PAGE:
Dear Members and Friends of Filhos de Bimba Toronto,
November is known for its dark days and cold rain. What better time than this to remember our ancestors, as the Mexican do on the “Day of the Dead”, or with our very own Halloween? Divali, the Indian “Festival of Lights”, is at the end of October, as well. Many cultures around the world recognize the fading sunlight as a time to turn within.
Capoeira, too, has its darker side. Beyond the laughter, joy and celebration that it is famous for, the Afro-Brazilian tradition has its roots in the pain and struggles of slavery. Of course, capoeira is also a testament to the unbreakable human spirit, however, at times it serves us well to remember its origins.
And just what are we remembering? Every year, our mother school Filhos de Bimba Escola de Capoeira (FBEC) based in Salvador, Bahia, celebrates Zumbimba. We honour the death of Zumbi, the 17th Century warrior king. “Zumbi dos Palmares”, as he was known, headed the longest-running Quilombo, or runaway community of slaves (a.k.a. “enslaved people”) in the northeastern state of Alagoas.
Our school also acknowledges the birth of Mestre Bimba, or “Manuel dos Reis Machado”, the father of our capoeira master, Mestre Nenel. Bimba, the creator of Capoeira Regional, is arguably one of the biggest names in the capoeira world. These two great men, Zumbi and Bimba, deserve our respect and admiration.
So why the name Dandara, of whom so little is known? Dandara, Zumbi’s wife, was a warrior in her own right, the mother of 3 children, and queen of her people. She committed suicide when arrested by the invading state army, rather than return to a life of slavery. It is not known whether she was born in Africa or Brazil, but she is one of the few female figures mentioned in Brazilian history.
To me, Dandara is a symbol of all those voiceless, nameless Afro-Brazilian women - the ones who fought and the ones who didn’t, the ones who ruled and the ones who toiled, hidden in the homes and fields of the Portuguese. History is truly the story of those in power, so although there has been much restitution to include Black voices in the last decades, women are still rarely part of the discussion. This silencing of half the population is something we need to address in capoeira schools, homes and political offices where decisions are made.
I hope you will join me on Sunday, November 13, from 1:00-4:00 pm for a celebration of Dandara, Zumbi and Bimba. We will have special guest, Professora Borboleta of Filhos de Bimba Fort Worth, Texas, speaking to us on Zoom about the history of slavery and capoeira. We will also have a short berimbau lesson with Professor Trovoada from Filhos de Bimba Detroit. Last but not least, there will be a Roda. You are welcome to join, followed by snacks and refreshments!
Location: The Capoeira House (223 Winnett Avenue)
Cost: Guests - By Donation / Filhos de Bimba Students - $25
**Regular Classes run Wednesdays from 6:00-7:30 pm at this location throughout November. Please contact me for more information!**
Please also check out the inspiring piece below written from the heart by our very own Loba (a.k.a. “Felicia Perricelli)…
Layers of Capoeira
The sounds I make on a berimbau are not something that you would describe as beautiful, elegant or even rhythmic. But capoeira is a journey, not a performance or a destination. Like an ocean, vast, complex, and mysterious, it has a rhythm and life all its own. This might not be perceptible at first glance, not even to a student. Only through time, by maturing into and with capoeira, have I noticed the bounty and surprise it continues to bring.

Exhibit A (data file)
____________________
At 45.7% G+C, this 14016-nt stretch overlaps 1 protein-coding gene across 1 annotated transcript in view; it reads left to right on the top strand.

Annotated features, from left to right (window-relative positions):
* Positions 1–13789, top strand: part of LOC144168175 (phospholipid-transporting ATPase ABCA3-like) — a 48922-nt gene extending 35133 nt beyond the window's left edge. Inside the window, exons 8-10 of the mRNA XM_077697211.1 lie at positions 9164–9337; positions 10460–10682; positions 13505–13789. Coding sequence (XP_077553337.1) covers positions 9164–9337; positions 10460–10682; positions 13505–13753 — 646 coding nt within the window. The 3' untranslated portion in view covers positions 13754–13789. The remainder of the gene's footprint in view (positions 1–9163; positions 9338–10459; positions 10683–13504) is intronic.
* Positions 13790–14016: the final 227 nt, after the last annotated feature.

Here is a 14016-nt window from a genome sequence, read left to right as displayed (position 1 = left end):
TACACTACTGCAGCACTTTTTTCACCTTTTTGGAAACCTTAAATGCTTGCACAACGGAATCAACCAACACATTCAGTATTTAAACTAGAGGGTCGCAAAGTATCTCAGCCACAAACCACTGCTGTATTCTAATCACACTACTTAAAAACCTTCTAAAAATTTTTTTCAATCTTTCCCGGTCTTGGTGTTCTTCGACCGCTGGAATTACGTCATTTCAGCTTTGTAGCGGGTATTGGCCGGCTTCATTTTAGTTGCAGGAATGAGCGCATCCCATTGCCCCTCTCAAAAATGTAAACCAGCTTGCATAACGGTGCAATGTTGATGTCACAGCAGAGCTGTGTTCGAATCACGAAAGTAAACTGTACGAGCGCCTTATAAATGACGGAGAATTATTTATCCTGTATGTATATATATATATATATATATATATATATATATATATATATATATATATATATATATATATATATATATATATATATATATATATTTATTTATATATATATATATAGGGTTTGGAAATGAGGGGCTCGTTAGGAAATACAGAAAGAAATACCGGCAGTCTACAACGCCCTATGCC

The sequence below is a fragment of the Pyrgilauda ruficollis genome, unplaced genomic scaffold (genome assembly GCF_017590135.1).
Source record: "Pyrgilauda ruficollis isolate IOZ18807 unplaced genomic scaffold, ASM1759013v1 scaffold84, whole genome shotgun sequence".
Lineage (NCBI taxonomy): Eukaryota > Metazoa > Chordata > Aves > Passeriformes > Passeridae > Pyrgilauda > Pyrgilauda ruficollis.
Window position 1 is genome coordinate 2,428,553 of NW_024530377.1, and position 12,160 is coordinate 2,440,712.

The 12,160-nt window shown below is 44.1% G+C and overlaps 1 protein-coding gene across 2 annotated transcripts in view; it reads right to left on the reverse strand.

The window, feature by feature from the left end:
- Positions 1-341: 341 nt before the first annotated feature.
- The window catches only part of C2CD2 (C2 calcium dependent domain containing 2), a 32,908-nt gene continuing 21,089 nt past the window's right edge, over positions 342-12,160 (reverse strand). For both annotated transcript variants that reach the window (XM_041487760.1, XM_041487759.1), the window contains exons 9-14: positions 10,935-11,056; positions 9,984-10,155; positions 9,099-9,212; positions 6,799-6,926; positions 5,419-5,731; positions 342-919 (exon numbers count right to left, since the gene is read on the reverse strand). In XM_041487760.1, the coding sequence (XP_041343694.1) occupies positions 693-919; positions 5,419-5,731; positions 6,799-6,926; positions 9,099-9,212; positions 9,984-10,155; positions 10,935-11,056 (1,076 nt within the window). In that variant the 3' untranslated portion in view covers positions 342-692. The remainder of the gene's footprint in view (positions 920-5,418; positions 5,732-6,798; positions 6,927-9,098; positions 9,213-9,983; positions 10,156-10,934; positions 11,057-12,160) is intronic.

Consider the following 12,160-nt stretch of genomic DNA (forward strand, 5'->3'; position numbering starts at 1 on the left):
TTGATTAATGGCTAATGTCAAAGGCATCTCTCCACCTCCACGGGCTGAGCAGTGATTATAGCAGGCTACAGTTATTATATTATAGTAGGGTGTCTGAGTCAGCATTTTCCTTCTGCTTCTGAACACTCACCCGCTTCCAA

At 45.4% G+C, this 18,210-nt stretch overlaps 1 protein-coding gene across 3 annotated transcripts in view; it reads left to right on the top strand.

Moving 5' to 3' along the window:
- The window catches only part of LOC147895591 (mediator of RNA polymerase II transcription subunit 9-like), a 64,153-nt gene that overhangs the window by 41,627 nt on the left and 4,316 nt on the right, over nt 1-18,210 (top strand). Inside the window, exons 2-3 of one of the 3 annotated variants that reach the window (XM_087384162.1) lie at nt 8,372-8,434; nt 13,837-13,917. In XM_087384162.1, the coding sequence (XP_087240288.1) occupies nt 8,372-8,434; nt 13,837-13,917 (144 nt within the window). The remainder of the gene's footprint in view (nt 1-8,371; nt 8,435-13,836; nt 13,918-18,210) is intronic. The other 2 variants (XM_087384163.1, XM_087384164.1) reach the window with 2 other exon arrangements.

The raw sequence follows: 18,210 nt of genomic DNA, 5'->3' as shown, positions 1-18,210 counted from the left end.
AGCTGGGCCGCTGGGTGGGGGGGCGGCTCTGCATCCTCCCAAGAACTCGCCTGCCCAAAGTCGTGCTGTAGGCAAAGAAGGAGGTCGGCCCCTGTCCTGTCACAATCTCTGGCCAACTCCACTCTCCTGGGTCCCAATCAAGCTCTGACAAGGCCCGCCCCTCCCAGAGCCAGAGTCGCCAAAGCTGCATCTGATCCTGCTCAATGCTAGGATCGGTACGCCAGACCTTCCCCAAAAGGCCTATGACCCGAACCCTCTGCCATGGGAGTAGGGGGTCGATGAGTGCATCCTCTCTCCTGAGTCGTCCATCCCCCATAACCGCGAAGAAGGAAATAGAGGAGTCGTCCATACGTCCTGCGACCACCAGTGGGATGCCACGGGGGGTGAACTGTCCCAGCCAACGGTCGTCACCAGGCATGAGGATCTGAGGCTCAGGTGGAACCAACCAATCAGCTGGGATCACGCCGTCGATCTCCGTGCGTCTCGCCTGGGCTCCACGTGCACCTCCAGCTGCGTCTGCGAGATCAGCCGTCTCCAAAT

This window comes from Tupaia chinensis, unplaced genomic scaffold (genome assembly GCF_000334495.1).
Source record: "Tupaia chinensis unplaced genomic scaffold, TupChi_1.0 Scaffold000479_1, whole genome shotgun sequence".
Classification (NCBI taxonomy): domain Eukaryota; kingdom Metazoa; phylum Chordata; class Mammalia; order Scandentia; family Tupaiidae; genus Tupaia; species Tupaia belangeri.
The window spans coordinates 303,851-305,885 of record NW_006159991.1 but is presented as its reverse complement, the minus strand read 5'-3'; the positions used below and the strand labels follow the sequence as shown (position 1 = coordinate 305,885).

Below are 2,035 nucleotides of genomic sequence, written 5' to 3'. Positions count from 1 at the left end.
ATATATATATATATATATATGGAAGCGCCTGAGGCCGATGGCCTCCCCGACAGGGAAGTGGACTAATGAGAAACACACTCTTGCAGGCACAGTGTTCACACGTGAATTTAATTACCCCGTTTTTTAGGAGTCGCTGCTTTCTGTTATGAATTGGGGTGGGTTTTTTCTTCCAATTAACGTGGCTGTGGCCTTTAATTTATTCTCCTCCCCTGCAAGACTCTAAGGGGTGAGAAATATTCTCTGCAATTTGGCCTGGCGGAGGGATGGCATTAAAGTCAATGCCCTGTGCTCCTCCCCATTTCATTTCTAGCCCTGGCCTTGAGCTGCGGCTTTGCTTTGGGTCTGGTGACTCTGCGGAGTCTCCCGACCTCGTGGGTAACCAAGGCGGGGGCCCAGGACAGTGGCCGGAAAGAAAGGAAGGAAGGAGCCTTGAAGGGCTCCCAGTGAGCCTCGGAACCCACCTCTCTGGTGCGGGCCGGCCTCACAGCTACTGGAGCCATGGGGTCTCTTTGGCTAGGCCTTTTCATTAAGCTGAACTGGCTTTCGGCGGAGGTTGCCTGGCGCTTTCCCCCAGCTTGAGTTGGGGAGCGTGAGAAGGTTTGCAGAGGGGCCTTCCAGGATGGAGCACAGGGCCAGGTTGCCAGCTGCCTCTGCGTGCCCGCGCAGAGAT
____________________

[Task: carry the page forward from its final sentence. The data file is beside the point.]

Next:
A few weeks back at the Toronto Capoeira House, I experienced a moment of capoeira magic. It was awe-inspiring and spontaneous, and it caught me off guard, like a shooting star, or like seeing the Northern Lights. During some practice games in a weekly class, Professora Lang invited me to play the berimbau at the head of the roda. Playing berimbau is essential to a roda, of course, but it was a role that I had never stepped into. So, in the spirit of diving in, feeling safe with my group, I went for it. “It might not be pretty but trying is part of the journey too!”, I thought to myself.
I took a seat and my peers created a circle radiating out from me. I struck a few notes and the pandeiros on either side of me chimed in. Players appeared at my feet, looking up at me expectantly. I needed to stick out my foot. Could I manage? I did. My friends started to ginga to the rhythm of our collective song.
These details might be unsurprising, even mundane, for the seasoned berimbau player. I had witnessed others sit in that spot and how the game would fall into place hundreds of times. But to feel that… It was spectacular! I wasn’t just seeing the roda from a different vantage point. I was experiencing it like never before.
Each member of the group was contributing to bringing the roda to life, individually and collectively, like an orchestra, an ecosystem. The pandeiros kept the beat steady. The players spun, “esquiva-ed” and laughed, responding to one another’s movements. Others sang and clapped. I felt as if I had broken into a new dimension, where reality is both surreal and super-charged. I was lit up and tingly inside from the joy of seeing the games come to life.
I was witnessing one of nature’s great spectacles and I was a part of it! At the helm of it! Yet, I didn’t feel the burden that often comes with a leading role or the responsibilities of orchestrating a group. Instead, I felt light, silly, gleeful (and pleasantly pleased that no one seemed to notice my terrible berimbau skills!) because everyone was doing their part to make it whole.
I am already several years into my capoeira journey, yet everything felt so alive, so new and full of potential. Which leaves me pondering… as I continue to deepen my relationship to capoeira, what will it reveal to me next?